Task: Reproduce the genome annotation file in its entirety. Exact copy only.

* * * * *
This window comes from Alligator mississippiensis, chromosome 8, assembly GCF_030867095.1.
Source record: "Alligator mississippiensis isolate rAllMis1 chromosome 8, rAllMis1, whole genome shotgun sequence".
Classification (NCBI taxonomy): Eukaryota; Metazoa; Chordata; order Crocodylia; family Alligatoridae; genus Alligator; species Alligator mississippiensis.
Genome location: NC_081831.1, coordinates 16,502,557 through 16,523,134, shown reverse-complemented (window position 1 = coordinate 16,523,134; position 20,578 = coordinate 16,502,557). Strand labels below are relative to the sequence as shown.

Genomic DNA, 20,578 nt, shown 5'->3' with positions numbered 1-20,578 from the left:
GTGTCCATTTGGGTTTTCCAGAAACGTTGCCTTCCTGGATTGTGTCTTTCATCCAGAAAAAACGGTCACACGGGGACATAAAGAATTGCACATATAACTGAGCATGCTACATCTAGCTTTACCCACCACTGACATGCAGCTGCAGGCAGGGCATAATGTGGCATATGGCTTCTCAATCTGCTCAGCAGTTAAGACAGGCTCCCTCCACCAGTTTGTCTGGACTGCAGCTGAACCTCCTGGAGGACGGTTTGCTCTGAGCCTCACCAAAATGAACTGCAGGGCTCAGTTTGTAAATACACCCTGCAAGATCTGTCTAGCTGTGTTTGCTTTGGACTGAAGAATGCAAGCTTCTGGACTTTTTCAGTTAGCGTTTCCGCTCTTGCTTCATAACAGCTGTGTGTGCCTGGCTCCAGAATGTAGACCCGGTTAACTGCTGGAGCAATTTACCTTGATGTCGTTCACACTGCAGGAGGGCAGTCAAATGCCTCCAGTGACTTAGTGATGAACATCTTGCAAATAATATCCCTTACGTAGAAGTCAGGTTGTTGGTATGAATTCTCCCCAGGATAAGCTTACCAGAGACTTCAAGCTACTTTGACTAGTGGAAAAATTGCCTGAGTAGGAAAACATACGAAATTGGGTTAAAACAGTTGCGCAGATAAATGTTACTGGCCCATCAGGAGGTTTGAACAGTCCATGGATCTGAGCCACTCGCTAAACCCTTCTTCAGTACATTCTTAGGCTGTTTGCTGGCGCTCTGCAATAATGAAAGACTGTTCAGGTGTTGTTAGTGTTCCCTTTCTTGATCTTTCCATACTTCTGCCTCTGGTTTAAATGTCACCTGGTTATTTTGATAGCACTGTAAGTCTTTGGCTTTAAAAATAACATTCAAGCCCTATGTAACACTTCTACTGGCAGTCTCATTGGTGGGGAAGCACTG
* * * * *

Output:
This window comes from Alligator mississippiensis, chromosome 8, assembly GCF_030867095.1.
Source record: "Alligator mississippiensis isolate rAllMis1 chromosome 8, rAllMis1, whole genome shotgun sequence".
Classification (NCBI taxonomy): Eukaryota; Metazoa; Chordata; order Crocodylia; family Alligatoridae; genus Alligator; species Alligator mississippiensis.
Genome location: NC_081831.1, coordinates 16,502,557 through 16,523,134, shown reverse-complemented (window position 1 = coordinate 16,523,134; position 20,578 = coordinate 16,502,557). Strand labels below are relative to the sequence as shown.

Genomic DNA, 20,578 nt, shown 5'->3' with positions numbered 1-20,578 from the left:
GTGTCCATTTGGGTTTTCCAGAAACGTTGCCTTCCTGGATTGTGTCTTTCATCCAGAAAAAACGGTCACACGGGGACATAAAGAATTGCACATATAACTGAGCATGCTACATCTAGCTTTACCCACCACTGACATGCAGCTGCAGGCAGGGCATAATGTGGCATATGGCTTCTCAATCTGCTCAGCAGTTAAGACAGGCTCCCTCCACCAGTTTGTCTGGACTGCAGCTGAACCTCCTGGAGGACGGTTTGCTCTGAGCCTCACCAAAATGAACTGCAGGGCTCAGTTTGTAAATACACCCTGCAAGATCTGTCTAGCTGTGTTTGCTTTGGACTGAAGAATGCAAGCTTCTGGACTTTTTCAGTTAGCGTTTCCGCTCTTGCTTCATAACAGCTGTGTGTGCCTGGCTCCAGAATGTAGACCCGGTTAACTGCTGGAGCAATTTACCTTGATGTCGTTCACACTGCAGGAGGGCAGTCAAATGCCTCCAGTGACTTAGTGATGAACATCTTGCAAATAATATCCCTTACGTAGAAGTCAGGTTGTTGGTATGAATTCTCCCCAGGATAAGCTTACCAGAGACTTCAAGCTACTTTGACTAGTGGAAAAATTGCCTGAGTAGGAAAACATACGAAATTGGGTTAAAACAGTTGCGCAGATAAATGTTACTGGCCCATCAGGAGGTTTGAACAGTCCATGGATCTGAGCCACTCGCTAAACCCTTCTTCAGTACATTCTTAGGCTGTTTGCTGGCGCTCTGCAATAATGAAAGACTGTTCAGGTGTTGTTAGTGTTCCCTTTCTTGATCTTTCCATACTTCTGCCTCTGGTTTAAATGTCACCTGGTTATTTTGATAGCACTGTAAGTCTTTGGCTTTAAAAATAACATTCAAGCCCTATGTAACACTTCTACTGGCAGTCTCATTGGTGGGGAAGCACTG